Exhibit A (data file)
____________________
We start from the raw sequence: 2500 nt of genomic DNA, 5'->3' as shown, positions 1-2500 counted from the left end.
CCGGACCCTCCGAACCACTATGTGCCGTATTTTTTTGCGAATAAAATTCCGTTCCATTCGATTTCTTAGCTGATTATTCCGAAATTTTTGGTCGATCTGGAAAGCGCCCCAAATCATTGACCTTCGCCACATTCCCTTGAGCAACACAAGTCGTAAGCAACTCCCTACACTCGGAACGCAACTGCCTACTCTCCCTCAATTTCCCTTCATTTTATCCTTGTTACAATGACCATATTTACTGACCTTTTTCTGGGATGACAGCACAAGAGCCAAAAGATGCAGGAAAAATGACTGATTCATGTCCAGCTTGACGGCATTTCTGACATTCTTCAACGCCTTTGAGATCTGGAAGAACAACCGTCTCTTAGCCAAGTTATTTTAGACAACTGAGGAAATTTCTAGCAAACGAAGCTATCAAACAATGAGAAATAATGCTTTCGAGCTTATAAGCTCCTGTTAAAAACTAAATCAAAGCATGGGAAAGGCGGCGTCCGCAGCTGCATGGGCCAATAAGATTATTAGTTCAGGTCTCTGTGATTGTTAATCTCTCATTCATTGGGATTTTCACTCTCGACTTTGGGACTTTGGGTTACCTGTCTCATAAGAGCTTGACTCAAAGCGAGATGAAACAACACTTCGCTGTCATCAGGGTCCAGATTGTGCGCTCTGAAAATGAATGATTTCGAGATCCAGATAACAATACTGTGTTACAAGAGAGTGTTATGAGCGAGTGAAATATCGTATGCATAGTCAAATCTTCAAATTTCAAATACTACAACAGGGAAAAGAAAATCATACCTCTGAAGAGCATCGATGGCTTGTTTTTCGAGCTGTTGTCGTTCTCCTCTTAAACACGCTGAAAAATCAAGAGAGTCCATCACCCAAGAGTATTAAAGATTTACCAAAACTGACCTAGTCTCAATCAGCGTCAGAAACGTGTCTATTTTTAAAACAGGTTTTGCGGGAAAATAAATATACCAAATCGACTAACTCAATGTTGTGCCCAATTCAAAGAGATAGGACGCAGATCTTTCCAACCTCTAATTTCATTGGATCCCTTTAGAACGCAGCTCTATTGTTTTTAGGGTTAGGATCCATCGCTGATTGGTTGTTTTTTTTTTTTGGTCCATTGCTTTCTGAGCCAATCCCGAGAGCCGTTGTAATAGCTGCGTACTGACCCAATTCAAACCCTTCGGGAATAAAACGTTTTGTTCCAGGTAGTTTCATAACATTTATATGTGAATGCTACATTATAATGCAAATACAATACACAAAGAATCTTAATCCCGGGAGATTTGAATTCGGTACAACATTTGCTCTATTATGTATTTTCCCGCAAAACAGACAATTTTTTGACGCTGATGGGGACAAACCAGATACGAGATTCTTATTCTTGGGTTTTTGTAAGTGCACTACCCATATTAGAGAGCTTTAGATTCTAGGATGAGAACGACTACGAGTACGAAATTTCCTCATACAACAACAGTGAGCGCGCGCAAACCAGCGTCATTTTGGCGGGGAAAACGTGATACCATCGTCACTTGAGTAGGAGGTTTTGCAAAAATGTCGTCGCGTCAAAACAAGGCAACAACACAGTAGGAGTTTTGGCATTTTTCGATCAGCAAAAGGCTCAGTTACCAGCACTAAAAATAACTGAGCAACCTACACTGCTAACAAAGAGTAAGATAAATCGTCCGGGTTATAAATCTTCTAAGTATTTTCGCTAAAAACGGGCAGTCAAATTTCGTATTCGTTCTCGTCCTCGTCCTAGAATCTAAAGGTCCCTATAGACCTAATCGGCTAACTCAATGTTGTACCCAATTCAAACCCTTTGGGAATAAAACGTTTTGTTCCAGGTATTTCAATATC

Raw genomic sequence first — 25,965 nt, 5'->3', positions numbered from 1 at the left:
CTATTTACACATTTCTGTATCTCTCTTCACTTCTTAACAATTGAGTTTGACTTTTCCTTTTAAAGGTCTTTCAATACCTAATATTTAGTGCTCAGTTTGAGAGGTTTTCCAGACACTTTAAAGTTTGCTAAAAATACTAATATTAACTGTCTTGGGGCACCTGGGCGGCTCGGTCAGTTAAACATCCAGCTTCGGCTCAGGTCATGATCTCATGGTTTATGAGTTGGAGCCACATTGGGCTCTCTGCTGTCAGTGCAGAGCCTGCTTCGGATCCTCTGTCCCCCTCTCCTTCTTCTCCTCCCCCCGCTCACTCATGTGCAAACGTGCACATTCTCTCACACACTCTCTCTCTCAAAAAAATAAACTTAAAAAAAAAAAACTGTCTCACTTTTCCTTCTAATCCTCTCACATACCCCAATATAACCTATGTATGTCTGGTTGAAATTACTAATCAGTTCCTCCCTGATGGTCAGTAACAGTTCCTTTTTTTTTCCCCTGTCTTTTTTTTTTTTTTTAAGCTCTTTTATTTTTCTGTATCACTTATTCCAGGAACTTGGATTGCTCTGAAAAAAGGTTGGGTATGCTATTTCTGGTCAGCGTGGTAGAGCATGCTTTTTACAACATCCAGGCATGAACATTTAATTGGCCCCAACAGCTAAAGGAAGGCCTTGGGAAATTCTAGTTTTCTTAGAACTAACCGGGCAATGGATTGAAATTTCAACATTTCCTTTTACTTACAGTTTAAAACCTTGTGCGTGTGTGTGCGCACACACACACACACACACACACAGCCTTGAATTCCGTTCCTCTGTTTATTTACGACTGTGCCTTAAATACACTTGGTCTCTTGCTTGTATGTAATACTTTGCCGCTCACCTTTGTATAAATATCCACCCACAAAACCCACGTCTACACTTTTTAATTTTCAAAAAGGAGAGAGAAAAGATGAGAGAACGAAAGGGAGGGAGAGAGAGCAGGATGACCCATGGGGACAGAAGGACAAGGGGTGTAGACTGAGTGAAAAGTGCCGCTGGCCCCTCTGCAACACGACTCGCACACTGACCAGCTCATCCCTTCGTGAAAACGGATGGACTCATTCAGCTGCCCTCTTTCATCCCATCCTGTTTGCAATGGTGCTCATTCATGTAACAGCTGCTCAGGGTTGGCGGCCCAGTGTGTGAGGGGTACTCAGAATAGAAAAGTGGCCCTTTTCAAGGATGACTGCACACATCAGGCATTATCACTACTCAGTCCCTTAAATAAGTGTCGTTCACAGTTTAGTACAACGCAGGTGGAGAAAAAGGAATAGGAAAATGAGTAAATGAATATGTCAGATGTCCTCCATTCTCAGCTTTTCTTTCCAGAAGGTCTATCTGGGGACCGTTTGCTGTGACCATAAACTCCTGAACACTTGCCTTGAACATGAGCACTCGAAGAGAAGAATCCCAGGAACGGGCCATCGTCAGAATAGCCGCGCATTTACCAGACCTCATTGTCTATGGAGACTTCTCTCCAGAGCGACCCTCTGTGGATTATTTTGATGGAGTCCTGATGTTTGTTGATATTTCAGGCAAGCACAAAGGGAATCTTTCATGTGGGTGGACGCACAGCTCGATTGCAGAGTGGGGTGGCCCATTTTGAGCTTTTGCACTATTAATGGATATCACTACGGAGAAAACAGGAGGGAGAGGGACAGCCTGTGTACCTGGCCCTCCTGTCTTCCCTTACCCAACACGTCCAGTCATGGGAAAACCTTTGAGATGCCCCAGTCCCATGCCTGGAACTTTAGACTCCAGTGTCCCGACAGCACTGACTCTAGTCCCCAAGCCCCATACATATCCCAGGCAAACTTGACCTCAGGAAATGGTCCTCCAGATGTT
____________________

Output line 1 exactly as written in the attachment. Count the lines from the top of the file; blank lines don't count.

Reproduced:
We start from the raw sequence: 2500 nt of genomic DNA, 5'->3' as shown, positions 1-2500 counted from the left end.